The ethical principle of self-determination requires that each individual is seen as a whole person supported in their right to explore, define, articulate, and live out their own identity. For this reason, it is essential for clinicians to acknowledge the broad spectrum of sexual orientations and gender identities/expressions. In order to do so, it is necessary to have an equal understanding of and respect for sexual and gender minorities as well as the religious, spiritual, and other ideological values of individuals, families, and communities.

To ensure all healthcare providers do no harm, it is essential to recognize that a person is not mentally ill or developmentally delayed because they experience same-sex attractions or a nontraditional gender identity or expression. The focus of treatment must not be to convert an individual’s sexual orientation or gender identity/expression. The signatories share a commitment to protecting the public from the harms of conversion therapy.

There is no intention in this statement to deny those with conflicted feelings around sexuality or gender identity from seeking qualified and appropriate help. Nothing in this statement is intended to preclude ethical research relative to gender identity or sexual orientation.


Historically, research findings and clinical expertise have found that variations in sexual orientation and gender identity are within the normal range of human development, and that conversion therapy or other efforts to make sexual orientation or gender identity/expression conform to specific standards and expectations are not effective, are not appropriate therapeutic practices, are not ethical, and are harmful.1, 2, 3  Many professional associations already have position statements relative to Lesbian, Gay, Bisexual, Transgender, Questioning, of Gender NonConforming (LGBTQ/GNC) health and/or the ineffectiveness of efforts to change sexual orientation and/or the potential harms of conversion therapy for sexual orientation.4, 5, 6, 7, 8, 9, 10, 11, 12, 13, 14, 15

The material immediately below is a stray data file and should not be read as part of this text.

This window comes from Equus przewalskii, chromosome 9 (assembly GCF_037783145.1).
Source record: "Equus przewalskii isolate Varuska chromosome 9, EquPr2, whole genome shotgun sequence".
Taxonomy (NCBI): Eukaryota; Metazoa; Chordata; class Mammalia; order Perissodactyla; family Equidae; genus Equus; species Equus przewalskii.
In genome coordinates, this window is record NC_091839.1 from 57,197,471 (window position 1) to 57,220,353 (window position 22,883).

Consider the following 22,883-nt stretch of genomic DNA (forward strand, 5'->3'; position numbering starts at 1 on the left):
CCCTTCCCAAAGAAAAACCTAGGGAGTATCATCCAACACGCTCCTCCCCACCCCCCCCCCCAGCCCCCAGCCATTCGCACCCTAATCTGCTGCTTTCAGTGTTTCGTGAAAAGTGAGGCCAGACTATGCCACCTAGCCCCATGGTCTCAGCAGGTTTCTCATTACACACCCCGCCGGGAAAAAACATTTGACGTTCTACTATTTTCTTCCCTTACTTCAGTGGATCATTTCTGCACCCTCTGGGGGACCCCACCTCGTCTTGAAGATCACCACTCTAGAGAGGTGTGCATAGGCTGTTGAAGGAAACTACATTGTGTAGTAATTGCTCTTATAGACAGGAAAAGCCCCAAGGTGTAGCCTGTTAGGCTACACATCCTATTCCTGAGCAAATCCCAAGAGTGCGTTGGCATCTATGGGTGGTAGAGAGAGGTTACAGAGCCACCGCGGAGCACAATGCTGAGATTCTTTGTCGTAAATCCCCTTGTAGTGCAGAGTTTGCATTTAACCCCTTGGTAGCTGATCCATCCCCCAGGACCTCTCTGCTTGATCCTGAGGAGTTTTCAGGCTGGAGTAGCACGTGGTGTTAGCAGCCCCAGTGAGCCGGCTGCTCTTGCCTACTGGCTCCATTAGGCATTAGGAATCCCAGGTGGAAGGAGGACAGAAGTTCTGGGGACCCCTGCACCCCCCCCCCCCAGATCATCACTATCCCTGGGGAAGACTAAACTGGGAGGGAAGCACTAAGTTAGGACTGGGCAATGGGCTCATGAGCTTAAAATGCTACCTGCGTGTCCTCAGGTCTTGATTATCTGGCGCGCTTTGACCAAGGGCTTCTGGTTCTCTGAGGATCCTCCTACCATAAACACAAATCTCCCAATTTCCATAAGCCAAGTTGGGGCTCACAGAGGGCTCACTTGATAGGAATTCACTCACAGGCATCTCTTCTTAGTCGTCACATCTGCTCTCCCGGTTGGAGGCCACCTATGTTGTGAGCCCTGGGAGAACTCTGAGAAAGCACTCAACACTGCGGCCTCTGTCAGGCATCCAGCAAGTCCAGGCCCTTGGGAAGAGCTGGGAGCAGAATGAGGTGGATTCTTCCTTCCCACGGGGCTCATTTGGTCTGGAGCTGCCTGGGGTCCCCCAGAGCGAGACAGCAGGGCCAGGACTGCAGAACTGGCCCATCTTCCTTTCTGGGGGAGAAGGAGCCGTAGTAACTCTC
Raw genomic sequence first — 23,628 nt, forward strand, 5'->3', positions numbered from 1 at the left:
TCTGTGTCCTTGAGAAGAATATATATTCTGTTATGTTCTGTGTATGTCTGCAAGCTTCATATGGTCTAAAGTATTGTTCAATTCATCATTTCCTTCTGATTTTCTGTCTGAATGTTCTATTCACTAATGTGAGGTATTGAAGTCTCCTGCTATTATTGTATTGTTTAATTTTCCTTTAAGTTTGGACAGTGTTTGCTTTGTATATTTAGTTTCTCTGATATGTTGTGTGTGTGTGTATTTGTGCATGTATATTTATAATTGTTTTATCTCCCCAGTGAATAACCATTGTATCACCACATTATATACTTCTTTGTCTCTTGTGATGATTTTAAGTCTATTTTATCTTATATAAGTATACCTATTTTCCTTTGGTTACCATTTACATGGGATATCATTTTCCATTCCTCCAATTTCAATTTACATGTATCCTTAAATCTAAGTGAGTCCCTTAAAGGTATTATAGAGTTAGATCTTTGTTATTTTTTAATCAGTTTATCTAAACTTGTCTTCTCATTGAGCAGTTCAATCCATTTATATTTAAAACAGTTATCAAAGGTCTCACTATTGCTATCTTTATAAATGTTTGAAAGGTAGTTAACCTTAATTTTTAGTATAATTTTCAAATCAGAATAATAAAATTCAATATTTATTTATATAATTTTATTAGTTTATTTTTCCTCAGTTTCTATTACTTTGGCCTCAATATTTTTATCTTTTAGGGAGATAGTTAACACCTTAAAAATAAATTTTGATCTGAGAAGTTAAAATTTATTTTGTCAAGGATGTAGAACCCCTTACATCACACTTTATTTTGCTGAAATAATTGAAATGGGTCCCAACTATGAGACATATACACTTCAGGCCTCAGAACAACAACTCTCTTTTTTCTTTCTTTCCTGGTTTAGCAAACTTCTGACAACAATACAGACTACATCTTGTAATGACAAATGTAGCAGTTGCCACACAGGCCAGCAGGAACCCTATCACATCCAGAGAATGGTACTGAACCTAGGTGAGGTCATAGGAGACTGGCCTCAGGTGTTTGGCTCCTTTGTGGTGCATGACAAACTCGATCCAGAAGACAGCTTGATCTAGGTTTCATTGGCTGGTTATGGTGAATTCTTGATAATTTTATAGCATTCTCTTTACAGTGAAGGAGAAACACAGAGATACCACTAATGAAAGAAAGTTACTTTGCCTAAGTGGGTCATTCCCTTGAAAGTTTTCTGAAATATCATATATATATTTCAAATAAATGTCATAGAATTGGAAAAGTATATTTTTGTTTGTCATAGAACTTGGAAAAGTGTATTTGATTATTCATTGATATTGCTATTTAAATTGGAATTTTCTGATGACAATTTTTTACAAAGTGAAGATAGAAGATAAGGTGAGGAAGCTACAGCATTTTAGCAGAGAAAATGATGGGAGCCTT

Goals and Objectives

Given the harm associated with conversion therapy efforts, other affirmative behavioral, psychological, and emotional health interventions are recommended for individual or family distress associated with sexual orientation and gender identity/expression. We commit ourselves to ensure that:
     The public is informed about the research on conversion therapy and the risks thereof;
     Healthcare professionals are made aware of the ethical issues relating to conversion therapy;
     New and existing healthcare providers are appropriately trained to competently deal with requests for conversion therapy and to provide appropriate support to clients in distress over their sexual orientation and/or gender identity/expression;
     Healthcare professionals from various disciplines work together to promote the public interest in addressing conversion therapy.

Roles and Responsibilities

This statement does not define a list of actions which every organization will carry out. It sets out a framework for how organizations will respond to the issue in areas where they have responsibilities.